we did pass an off-branch of a perfumery i’d only recently read about in a review of old delhi, an old maker of attars (non-solvent based essences). it took me a moment to work out the name, but it matched my memory, just not the right street. so the driver turned around, and i left jim in the rickshaw and stepped inside. it was a wide and shallow room lined with cabinets full of glass bottles, half a dozen men sitting around, and one woman (who handled the credit card transactions). i wanted to smell my usual (rose, patchouli, sandalwood), and several other blends i’d heard of, and sat there while a guy unstoppered sampler bottles and dabbed the skin of my arm with a small amount from each bottle while i rubbed it in and smelled it. of course, the full aroma doesn’t develop until it’s been on for a few minutes, but we didn’t have that, and i had to make up my mind at the first sniff. i said no to the patchouli, because it was suspiciously thin, and almost said no to the rose, because it was a pale yellow (and true attar of rose is a dusky color (but i’m no expert)), and one fragrance smelled like sweat. but otherwise, i got 4 little bottles of nice oils, and then a pack of 8 soaps (mostly for allison), and the whole cost me about $15. so not too bad.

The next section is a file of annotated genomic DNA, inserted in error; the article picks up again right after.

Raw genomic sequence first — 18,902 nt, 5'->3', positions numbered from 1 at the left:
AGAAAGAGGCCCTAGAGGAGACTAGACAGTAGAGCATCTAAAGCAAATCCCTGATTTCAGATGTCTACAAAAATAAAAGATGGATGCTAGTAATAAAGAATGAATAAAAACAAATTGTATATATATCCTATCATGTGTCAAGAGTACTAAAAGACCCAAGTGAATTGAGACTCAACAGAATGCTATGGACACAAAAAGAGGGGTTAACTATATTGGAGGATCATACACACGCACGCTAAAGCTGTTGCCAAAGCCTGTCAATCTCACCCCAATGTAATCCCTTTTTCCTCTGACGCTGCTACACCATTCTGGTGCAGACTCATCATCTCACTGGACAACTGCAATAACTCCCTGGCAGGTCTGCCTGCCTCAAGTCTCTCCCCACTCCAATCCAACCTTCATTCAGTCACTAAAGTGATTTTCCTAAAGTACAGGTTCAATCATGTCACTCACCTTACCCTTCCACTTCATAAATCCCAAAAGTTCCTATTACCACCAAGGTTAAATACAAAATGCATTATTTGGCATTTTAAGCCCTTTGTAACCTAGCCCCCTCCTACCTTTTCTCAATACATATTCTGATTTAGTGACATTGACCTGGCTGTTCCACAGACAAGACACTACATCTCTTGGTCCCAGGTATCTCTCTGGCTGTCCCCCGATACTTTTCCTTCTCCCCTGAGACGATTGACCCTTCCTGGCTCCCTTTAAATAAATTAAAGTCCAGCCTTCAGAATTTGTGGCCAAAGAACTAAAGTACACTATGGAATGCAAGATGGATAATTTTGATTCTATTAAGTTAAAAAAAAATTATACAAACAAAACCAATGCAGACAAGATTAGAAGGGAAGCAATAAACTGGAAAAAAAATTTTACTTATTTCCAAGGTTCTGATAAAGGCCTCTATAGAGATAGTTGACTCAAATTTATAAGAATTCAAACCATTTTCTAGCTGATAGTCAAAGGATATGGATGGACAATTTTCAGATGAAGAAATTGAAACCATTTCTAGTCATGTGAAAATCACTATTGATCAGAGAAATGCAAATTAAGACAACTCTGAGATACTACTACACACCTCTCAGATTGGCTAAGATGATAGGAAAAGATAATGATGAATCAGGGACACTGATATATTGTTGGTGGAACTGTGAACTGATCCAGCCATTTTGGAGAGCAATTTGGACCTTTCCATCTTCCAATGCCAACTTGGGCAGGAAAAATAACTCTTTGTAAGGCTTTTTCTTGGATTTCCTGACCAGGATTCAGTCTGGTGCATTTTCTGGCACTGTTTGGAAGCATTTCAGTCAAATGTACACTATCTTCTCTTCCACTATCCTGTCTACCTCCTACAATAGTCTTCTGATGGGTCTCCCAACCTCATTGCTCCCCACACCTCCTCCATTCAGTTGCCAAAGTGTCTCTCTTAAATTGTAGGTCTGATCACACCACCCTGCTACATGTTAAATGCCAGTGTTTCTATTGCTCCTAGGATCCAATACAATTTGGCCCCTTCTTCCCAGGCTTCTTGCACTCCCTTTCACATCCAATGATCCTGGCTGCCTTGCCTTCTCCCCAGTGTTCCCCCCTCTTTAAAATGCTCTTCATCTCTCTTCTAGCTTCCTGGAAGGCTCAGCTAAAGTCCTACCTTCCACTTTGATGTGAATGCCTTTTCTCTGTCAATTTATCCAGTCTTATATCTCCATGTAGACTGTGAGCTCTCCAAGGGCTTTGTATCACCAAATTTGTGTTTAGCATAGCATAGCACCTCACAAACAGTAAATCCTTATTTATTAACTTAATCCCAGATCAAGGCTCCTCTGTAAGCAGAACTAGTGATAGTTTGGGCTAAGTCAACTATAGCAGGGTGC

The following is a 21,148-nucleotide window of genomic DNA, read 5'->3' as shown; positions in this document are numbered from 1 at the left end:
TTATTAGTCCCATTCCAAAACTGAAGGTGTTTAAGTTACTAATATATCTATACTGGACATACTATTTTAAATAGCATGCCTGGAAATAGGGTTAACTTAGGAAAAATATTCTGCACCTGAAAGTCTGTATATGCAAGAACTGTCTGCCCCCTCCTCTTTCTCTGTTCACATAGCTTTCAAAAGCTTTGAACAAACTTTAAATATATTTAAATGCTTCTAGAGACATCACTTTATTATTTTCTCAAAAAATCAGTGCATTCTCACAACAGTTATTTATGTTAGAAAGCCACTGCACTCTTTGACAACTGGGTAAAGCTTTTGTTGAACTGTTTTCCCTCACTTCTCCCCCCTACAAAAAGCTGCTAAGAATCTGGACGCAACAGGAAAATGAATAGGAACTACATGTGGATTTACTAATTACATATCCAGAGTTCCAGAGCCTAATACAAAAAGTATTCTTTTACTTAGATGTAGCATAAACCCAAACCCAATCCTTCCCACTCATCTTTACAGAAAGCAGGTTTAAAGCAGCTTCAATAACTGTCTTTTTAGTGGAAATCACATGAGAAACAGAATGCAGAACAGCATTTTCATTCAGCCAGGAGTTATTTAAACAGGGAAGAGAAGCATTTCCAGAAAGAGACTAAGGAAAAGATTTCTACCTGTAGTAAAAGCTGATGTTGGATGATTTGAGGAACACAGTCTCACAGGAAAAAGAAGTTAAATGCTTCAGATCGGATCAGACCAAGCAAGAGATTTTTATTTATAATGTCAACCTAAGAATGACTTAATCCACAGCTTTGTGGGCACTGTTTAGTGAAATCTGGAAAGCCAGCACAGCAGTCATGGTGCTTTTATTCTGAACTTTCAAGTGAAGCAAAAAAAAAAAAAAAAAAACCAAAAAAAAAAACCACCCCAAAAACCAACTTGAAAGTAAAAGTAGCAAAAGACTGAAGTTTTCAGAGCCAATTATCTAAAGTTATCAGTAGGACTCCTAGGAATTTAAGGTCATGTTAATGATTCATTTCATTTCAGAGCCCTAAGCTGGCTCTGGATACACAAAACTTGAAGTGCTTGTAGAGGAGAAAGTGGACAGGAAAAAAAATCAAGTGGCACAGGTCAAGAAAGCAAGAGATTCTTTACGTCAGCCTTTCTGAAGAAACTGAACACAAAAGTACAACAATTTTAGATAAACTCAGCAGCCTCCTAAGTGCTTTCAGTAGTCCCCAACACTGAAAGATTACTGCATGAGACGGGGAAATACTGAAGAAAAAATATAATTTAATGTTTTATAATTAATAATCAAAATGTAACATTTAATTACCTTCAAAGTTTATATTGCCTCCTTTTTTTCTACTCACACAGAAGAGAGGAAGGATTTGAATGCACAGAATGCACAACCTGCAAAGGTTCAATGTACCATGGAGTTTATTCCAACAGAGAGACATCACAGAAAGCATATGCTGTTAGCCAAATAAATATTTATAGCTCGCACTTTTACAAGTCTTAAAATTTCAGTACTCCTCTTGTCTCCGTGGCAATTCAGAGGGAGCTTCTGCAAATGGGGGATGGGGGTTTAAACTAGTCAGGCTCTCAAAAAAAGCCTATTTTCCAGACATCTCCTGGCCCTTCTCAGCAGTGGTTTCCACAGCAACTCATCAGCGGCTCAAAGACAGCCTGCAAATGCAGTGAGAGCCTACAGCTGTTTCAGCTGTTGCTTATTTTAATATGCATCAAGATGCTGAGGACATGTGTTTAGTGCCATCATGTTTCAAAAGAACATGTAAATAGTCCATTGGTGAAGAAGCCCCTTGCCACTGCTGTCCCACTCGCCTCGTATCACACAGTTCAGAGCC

then it was back in the back of the bike, and more jolting thru the streets. i wanted to go down the sari street (nai sarak) but the driver had his own idea of the route, and explained this to me as if i were achild. so we went to chandni chowk, the heart of old delhi. we’d once seen a movie called ‘from chandni chowk to china’, staring one of the bollywood greats, but i don’t remember much of the beginning of the movie, just its improbable middle and end. so it was no preparation. it started out as a wide street (meaning houses and lanes were razed by whatever king decided he wanted it), with a canal in the middle so people could enjoy the reflection of the moon in it at night (which is what the name refers to). but now it was a wide street chock full of cars, rickshaws, and people. we hadn’t actually seen any cows in old delhi, and didn’t really wonder if all the meat eating muslims in the area hadn’t scarfed them up (you go to jail for killing a cow in india). we were heading to the spice market at the end of the street, and soon our guy pulled his rickshaw over and we got out. you couldn’t take a rickshaw into the spice market, he said, and we were afraid he was going to point us in the direction and let us make our way itself. jim would have stayed with the rickshaw if that were the case, but he got out and took jim’s elbow (impressed that he’s 80), and led him across the road and down the sidewalk (again, not really a sidewalk, but rather a platform raised up from the street that had vendors on both sides, making a very narrow passage for people to walk thru.

we were going along the dried fruit and nut market to get to the spice market. dried fruit and nuts everywhere in all the shops, and throngs of people clamoring to buy them, with sellers of copper-stamp pictures, silver-tint presentation boxes, sets of assorted nuts and fruits piled high on carts and tables on the street side. it all looked very tempting, and if we hadn’t had a guide leading as fast as jim would go, i might have stopped for a kilo or two of pistachios, walnuts, dried mango and ginger and apricots etc etc.